- So, I think that DAX is a pain in the butt to use and to learn. I talk about that in my intro to DAX presentation, but I think it boils down to the fact that you need a bunch of mental concepts to have a proper mental model, to simulate what DAX will do. This is very deceptive, because it looks like Excel formulas on steroids, but conceptually it’s very different.
Here is the problem with DAX, in a nutshell:
This example below is a perfect example of that sharp rise in learning curve, and dealing with foreign concepts like calculated columns, measures, applied filters, and evaluation contexts.
So, one of the things I’m hoping to catalog are example where DAX is a giant pain if you don’t know what you are doing. People make it look really simple and smooth, and that can be frustrating sometimes. Let’s see more failures!
How do I GROUPBY in DAX?
John Hohengarten asked me a question recently on the SQL Community Slack. He said:
I need to sum an amount column, grouped by a column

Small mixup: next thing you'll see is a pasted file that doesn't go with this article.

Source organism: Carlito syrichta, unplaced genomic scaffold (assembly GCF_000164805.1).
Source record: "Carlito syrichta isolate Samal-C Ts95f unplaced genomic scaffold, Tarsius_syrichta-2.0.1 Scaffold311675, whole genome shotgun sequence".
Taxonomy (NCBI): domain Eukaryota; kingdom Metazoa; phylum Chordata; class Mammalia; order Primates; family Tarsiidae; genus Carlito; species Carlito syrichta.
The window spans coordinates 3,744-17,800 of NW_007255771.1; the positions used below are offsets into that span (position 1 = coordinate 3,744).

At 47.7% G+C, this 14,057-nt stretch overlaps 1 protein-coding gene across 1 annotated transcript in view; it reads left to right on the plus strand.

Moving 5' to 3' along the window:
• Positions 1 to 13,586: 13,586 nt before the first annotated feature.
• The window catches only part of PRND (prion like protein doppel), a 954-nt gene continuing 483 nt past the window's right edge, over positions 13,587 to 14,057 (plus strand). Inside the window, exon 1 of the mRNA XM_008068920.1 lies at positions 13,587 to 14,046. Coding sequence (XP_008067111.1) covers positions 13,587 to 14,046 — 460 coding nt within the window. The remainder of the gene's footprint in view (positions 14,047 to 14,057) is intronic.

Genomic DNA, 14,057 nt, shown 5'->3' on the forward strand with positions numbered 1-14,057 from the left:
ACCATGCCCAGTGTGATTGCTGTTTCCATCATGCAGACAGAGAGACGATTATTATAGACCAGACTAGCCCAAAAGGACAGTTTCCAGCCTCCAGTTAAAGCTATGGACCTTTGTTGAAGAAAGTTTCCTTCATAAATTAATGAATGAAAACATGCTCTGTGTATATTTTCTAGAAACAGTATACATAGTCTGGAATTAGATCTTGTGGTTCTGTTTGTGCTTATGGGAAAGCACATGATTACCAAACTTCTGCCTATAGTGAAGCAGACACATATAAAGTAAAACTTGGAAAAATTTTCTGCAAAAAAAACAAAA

Measure 1 :=
GROUPBY (
det,
det[nbr],
“Total AR Amt Paid calc”, SUM ( det[amt] )
)
I’m getting a syntax error
So automatically, something seemed off to me. Measures are designed to return a single value, given the filter context that’s applied to them. That means you almost always need some aggregate function at an outer level. But based on the name, you wouldn’t necessarily expect GROUPBY to return a single value. It would return values for each grouping instance.
If we take a look at the definition for GROUPBY(), we see it returns a table, which makes sense. But if you are new to DAX, this is really unintuitive because DAX works primarily in columns and tables. This is a really hard mental shift, coming from SQL or Excel.
What do you really want?
None of this made any sense to me. Why would you try to put a GROUPBY in a measure? That’s like trying to return an entire table for a KPI on a dashboard. It just doesn’t make sense. So I asked John what he was trying to do.
He sent me an image of some data he was working with. On the far left is the document id and on the far right is the transaction amount.